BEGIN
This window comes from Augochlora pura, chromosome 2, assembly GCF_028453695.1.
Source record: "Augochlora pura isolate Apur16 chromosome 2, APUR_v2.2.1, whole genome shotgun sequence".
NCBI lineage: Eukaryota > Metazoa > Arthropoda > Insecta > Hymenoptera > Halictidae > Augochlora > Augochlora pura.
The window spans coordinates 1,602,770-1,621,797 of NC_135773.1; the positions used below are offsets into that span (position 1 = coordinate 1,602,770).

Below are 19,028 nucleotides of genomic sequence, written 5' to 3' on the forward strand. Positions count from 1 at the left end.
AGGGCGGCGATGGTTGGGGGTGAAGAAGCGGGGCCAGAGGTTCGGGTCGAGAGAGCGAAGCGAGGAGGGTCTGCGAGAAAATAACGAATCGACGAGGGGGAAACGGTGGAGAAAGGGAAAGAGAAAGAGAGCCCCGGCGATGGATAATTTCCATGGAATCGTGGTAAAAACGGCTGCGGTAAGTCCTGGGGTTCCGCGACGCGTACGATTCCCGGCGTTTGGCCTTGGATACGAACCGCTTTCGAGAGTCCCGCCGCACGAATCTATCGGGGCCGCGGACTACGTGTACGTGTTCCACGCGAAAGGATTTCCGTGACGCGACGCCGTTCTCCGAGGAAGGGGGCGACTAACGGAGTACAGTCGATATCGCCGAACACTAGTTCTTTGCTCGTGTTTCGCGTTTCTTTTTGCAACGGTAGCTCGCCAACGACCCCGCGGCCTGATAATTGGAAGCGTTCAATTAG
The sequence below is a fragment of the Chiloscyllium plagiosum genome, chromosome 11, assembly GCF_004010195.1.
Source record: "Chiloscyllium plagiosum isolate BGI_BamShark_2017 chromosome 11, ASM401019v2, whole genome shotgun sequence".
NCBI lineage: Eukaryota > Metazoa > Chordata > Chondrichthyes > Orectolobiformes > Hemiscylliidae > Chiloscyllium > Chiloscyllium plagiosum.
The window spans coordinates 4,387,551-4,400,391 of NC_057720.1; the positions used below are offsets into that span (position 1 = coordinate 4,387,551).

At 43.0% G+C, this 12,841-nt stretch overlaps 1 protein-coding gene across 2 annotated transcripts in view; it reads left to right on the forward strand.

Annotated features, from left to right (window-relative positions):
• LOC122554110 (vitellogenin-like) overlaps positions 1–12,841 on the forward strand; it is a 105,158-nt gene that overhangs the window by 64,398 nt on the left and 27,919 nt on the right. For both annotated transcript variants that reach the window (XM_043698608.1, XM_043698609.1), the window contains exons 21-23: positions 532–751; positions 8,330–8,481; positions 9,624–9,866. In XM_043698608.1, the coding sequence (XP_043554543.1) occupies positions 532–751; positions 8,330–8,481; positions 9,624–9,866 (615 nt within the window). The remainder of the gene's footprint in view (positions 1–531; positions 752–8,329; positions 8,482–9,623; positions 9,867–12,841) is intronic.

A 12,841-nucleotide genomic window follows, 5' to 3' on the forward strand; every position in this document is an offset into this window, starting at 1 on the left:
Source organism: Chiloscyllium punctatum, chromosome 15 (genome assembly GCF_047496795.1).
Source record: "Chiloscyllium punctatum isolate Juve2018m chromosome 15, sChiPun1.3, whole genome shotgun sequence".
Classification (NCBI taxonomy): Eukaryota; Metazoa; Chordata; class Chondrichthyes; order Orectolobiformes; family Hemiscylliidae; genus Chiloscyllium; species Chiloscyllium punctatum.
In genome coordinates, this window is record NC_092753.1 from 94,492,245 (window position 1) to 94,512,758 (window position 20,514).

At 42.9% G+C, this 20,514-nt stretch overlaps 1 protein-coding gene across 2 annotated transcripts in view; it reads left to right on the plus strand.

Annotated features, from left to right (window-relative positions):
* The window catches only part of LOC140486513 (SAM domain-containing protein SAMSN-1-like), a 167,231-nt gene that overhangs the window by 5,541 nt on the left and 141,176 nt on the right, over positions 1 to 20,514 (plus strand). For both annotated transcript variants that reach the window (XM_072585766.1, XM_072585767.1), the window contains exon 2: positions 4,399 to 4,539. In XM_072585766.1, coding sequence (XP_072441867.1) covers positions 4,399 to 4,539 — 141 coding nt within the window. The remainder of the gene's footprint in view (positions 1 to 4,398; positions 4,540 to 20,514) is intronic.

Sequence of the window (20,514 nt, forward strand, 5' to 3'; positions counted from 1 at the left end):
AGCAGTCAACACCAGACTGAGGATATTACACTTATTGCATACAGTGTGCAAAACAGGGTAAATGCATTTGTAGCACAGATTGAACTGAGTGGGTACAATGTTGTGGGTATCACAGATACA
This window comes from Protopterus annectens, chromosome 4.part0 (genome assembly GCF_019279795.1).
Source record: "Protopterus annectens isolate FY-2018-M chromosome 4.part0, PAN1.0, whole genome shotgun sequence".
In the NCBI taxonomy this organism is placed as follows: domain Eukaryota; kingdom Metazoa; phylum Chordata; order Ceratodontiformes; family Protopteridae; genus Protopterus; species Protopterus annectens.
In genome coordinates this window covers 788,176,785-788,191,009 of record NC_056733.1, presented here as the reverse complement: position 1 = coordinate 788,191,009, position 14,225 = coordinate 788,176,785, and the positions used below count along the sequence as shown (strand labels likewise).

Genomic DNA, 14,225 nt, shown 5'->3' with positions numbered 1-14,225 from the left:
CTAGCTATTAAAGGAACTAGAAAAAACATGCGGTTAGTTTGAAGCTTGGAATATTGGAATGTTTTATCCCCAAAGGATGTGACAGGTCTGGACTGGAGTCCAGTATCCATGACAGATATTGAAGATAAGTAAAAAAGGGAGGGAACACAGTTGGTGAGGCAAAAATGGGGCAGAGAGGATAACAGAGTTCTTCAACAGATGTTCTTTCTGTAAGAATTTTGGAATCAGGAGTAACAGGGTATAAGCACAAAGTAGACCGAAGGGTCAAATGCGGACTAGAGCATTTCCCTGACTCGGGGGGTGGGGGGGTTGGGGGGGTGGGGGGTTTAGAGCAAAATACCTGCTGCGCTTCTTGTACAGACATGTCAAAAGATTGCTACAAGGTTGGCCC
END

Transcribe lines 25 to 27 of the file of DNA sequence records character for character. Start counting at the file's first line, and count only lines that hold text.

Source record: "Protopterus annectens isolate FY-2018-M chromosome 4.part0, PAN1.0, whole genome shotgun sequence".
In the NCBI taxonomy this organism is placed as follows: domain Eukaryota; kingdom Metazoa; phylum Chordata; order Ceratodontiformes; family Protopteridae; genus Protopterus; species Protopterus annectens.
In genome coordinates this window covers 788,176,785-788,191,009 of record NC_056733.1, presented here as the reverse complement: position 1 = coordinate 788,191,009, position 14,225 = coordinate 788,176,785, and the positions used below count along the sequence as shown (strand labels likewise).